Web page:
The church bustles with activity every day with myriad social service programs to meet the needs of people in the community. Rising Hope offers devotionals Tuesday through Saturday in addition to a hot lunch program, a food pantry, a clothing distribution center and job training.

"This church has a lot of love," said Andy Powell, 62, who came to the church in 2002 when he was homeless and living between vehicles and on the street.

Mr. Powell was walking past Rising Hope on Christmas Day 2005 when someone came outside of the church and invited him in to join Christmas dinner. That's how he started using Rising Hope's hypothermia shelter. Next came the social services. Now, he has his own apartment. And he is a church member.

Church member Annette Lucas, 55, came to Rising Hope while raising three grandchildren as her daughter served a six-year prison term. Her daughter has since completed her term, but Ms. Lucas is still has custody of the children. Rising Hope's "clothes closet" became a critical resource when Ms. Lucas lost her job at Walmart after foot surgery in 2011. Ms. Lucas now volunteers at Rising Hope, sings in the choir and is a member of the local United Methodist Women. The 25-member group received the Alexandria District United Methodist Women Silver Social Action Award for its outreach efforts.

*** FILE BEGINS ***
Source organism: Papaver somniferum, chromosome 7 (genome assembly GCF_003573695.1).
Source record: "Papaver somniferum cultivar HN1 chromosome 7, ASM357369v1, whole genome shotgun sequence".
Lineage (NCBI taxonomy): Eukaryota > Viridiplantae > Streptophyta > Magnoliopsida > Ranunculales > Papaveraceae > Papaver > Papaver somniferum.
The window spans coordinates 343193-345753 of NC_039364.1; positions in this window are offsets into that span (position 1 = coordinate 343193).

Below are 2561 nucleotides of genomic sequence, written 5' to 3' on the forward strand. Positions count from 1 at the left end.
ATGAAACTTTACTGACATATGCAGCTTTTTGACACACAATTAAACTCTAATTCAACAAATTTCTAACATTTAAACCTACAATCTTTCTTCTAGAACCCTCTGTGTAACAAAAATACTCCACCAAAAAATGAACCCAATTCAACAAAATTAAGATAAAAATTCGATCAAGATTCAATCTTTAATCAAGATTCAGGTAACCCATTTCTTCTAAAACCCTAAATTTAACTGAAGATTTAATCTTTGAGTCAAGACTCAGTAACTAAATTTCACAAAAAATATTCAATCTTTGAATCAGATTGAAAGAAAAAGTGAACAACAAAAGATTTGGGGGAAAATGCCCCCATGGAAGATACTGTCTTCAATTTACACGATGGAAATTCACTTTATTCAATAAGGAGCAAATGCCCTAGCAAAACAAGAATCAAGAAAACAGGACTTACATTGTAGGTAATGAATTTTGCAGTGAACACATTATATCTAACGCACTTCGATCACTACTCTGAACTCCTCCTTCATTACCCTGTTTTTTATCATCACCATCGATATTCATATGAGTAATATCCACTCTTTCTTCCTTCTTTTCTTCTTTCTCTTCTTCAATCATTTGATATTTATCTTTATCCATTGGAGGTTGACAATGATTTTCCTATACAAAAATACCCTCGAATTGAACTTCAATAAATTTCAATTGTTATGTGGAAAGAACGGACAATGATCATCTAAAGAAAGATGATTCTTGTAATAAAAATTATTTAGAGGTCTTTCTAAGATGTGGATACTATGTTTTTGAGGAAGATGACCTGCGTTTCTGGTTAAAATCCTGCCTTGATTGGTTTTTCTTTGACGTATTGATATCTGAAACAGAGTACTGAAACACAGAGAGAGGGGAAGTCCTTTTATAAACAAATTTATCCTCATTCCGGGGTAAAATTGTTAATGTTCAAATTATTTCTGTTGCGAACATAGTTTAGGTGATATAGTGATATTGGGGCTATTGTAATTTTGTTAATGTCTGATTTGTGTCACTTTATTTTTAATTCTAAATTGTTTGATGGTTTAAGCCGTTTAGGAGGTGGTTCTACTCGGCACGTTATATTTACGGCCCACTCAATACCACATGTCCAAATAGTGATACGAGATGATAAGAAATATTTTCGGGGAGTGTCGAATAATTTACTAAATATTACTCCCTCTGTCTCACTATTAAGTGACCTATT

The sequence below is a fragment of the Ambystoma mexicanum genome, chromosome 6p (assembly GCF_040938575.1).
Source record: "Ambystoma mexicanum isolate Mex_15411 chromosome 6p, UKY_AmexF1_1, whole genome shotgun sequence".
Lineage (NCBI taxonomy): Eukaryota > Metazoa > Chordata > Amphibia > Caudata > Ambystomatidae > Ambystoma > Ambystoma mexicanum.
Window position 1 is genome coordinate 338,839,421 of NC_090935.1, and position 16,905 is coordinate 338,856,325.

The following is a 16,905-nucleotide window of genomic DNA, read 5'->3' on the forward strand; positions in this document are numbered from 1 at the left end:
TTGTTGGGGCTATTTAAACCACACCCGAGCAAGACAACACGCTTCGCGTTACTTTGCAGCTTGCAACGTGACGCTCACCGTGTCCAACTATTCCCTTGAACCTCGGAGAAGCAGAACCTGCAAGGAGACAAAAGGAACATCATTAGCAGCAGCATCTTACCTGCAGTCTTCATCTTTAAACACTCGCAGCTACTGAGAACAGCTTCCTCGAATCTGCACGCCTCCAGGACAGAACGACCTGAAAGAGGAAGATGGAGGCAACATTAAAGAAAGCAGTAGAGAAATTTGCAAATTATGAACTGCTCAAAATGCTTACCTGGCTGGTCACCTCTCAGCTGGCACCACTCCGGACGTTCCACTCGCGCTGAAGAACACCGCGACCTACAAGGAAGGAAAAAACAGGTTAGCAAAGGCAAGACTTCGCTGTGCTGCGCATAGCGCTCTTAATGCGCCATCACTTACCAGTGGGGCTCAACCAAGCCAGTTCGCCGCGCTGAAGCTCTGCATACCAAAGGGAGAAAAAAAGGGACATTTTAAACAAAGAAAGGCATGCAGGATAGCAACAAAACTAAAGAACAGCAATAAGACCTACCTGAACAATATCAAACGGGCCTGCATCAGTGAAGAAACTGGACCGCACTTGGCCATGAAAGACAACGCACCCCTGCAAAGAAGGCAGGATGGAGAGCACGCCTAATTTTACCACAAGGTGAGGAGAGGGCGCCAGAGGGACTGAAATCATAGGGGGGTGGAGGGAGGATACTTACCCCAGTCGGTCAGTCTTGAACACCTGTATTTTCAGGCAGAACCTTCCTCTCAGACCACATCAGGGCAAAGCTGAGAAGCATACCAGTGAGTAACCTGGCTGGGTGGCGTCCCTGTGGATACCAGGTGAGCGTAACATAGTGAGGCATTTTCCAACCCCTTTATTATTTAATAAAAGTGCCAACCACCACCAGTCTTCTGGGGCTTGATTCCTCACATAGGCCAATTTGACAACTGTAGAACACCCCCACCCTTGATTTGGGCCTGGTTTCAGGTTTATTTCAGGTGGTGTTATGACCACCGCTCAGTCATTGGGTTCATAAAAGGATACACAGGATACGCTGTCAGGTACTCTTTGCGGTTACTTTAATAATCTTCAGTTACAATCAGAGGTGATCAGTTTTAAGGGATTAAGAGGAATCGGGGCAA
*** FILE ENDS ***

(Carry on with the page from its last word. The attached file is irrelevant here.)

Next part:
There are many routes to the different forms of participation in the Rising Hope community. Desiree Christian's experience was similar to Andy Powell's introduction to Rising Hope, but her life circumstances were different. She was not homeless nor in need of services. She was walking past the church on a Christmas Day. A homeless person invited her to enter the church and to join the group for Christmas dinner. She accepted. Soon, she was a volunteer. It has added a new dimension to her life.

"This church is so special," Ms. Christian said. "We reach out to those people that other churches won't take."

For Brenda Romenius, volunteering with Rising Hope is a manifestation of being a United Methodist.

"Being United Methodist propelled me to social action," said Ms. Romenius, who has served as president of United Methodist Women at St. John's United Methodist Church in Springfield, Virginia, and as vice president and social action chair for Arlington District United Methodist Women. A grandmother of one, Ms. Romenius retired early to become a deaconess and to volunteer. St. John's United Methodist Women is one of more than 20 units from the Alexandria and Arlington Districts and United Methodist congregations in the area that are helping to support the ministry of Rising Hope. "Our purpose is to minister with people," said Joyce Winston, president of Virginia Conference United Methodist Women. "Rising Hope is such a wonderful way to do that ministry. It fulfills our mission."